H Liquid Cooling

How tech executives are dealing with pressure to consolidate data and use less power

July 28, 2023
Tech executives continually balance two separate but similar concerns: efficiency and sustainability.

In a fast-paced world, technological growth, especially in AI, machine learning and other data-intensive tasks will come at the expense of power consumption and environmental concerns. It seems like a foregone conclusion that the water, land or energy use needed for this growth is a necessary casualty to advance business.

Or is it?

Tech executives continually balance two separate but similar concerns: efficiency and sustainability. Efficiency is at the core of so much of today's pressure on tech execs. As companies strive to grow and innovate, reducing or maintaining costs becomes harder. Staying ahead in today’s business environment often calls for deploying massive computing power for cutting-edge AI without incurring substantial operating expenses. To address this, technological innovation has led to significant efficiency gains, forcing business leaders to rethink core assumptions about how to conduct typical operations.

One promising avenue for efficiency improvement is liquid-cooling. Despite its myriad benefits to the problem of too much heat from data-processing, liquid-cooling has not yet seen widespread adoption. Datacenter operators are, by nature risk-averse...and rightfully so. The worst-case scenario of downtime and costly equipment damage, which will cause significant harm to their business, makes them reluctant to experiment with unproven solutions. Additionally, the liquid-cooling solutions currently on the market have failed to meet their needs regarding reliability, support, raw performance and environmental impact.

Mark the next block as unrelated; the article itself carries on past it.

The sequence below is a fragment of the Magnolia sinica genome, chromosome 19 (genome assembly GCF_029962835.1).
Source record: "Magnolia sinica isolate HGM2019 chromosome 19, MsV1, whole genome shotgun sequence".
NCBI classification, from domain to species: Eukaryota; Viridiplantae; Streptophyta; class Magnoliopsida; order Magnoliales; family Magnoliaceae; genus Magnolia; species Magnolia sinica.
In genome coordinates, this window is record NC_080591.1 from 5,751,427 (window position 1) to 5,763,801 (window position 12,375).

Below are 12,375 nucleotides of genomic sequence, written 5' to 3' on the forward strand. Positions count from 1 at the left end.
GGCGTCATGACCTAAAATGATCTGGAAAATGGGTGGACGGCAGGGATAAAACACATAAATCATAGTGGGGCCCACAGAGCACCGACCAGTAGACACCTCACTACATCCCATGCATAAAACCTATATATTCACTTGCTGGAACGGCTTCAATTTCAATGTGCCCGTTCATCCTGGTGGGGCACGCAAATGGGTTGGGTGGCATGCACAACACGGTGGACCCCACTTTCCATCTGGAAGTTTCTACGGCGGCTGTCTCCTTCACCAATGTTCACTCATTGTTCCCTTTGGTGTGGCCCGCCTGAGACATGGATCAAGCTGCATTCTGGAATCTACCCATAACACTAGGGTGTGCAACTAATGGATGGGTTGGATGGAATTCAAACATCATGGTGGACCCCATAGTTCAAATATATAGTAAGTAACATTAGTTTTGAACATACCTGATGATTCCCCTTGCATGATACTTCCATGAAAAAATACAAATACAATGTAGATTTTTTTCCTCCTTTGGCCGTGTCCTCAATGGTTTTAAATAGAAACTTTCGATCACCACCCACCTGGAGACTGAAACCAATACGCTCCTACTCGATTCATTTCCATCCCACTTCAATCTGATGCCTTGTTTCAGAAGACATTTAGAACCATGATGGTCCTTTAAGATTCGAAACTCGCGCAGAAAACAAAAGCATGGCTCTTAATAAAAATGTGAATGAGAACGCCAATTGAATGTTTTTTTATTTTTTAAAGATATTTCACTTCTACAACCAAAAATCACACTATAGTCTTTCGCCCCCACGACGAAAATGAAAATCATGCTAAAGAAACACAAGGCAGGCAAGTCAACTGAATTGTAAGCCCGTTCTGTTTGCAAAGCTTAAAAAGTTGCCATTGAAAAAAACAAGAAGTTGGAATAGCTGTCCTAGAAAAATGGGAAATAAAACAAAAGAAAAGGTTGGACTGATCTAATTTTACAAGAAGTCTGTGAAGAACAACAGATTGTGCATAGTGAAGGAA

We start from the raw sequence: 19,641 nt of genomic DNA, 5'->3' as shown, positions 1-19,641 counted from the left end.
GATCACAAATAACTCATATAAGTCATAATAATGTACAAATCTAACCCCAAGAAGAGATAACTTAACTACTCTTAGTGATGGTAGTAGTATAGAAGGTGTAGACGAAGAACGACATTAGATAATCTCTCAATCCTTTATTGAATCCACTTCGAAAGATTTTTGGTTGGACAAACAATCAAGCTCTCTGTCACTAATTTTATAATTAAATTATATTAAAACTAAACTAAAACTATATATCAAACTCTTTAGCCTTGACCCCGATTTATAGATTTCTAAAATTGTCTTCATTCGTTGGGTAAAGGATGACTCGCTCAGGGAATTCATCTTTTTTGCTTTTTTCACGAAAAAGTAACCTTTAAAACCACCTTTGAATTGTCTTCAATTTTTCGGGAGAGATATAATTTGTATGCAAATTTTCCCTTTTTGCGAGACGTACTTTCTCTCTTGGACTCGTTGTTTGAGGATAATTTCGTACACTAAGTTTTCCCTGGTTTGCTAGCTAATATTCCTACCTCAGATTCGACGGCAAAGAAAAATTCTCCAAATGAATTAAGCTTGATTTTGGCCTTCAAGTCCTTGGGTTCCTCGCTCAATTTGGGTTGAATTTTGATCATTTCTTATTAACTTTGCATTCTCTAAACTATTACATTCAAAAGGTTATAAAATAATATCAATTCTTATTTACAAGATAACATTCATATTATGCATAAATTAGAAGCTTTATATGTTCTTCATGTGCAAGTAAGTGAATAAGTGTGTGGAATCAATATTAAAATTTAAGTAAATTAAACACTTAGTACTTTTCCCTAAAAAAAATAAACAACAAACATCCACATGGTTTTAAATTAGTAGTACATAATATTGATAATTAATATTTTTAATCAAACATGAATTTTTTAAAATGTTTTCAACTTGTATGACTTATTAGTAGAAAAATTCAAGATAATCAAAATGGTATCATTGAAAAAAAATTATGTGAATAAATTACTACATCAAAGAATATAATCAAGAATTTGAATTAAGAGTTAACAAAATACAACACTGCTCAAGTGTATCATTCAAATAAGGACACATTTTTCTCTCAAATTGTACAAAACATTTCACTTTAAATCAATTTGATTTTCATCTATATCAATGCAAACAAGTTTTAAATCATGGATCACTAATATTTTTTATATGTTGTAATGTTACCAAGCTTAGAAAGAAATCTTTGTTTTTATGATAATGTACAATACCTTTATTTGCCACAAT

This is where a new generation of forward-thinking tech comes into play. By addressing the concerns surrounding liquid-cooling, we can bridge the gap between efficiency and risk aversion, enabling companies to deploy powerful computing systems while minimizing their environmental strain.

On the sustainability front, tech executives must find a balance between resource-consumption and the innovation process. Consuming less power is a foolproof way to be more sustainable. By reducing the strain on a power grid and conserving resources, businesses can participate in the global movement toward preserving our planet. However, this reduction in power consumption should not mean that innovation and progress will go down as well.

To meet sustainability objectives while tackling the escalating power demands of datacenters, tech leaders must develop forward-thinking solutions. Air-cooling is a common but remarkably energy-inefficient solution, particularly in arid climates like Phoenix, Arizona (a datacenter hotspot). As chips become more powerful and compute demands grow, air-cooling becomes increasingly unsustainable.

Think about how high your home air-conditioning bill can get in the summer. Now think about a gigantic warehouse filled with thousands of high-powered computers that need to be kept at 45 degrees Fahrenheit around the clock. Power is finite, but fungible; the energy used to air-cool a datacenter could be allocated to more important tasks like actual computation power or powering houses and sustaining the life of the community around the datacenter. 

About the Author

Josh Claman

CEO of Accelsius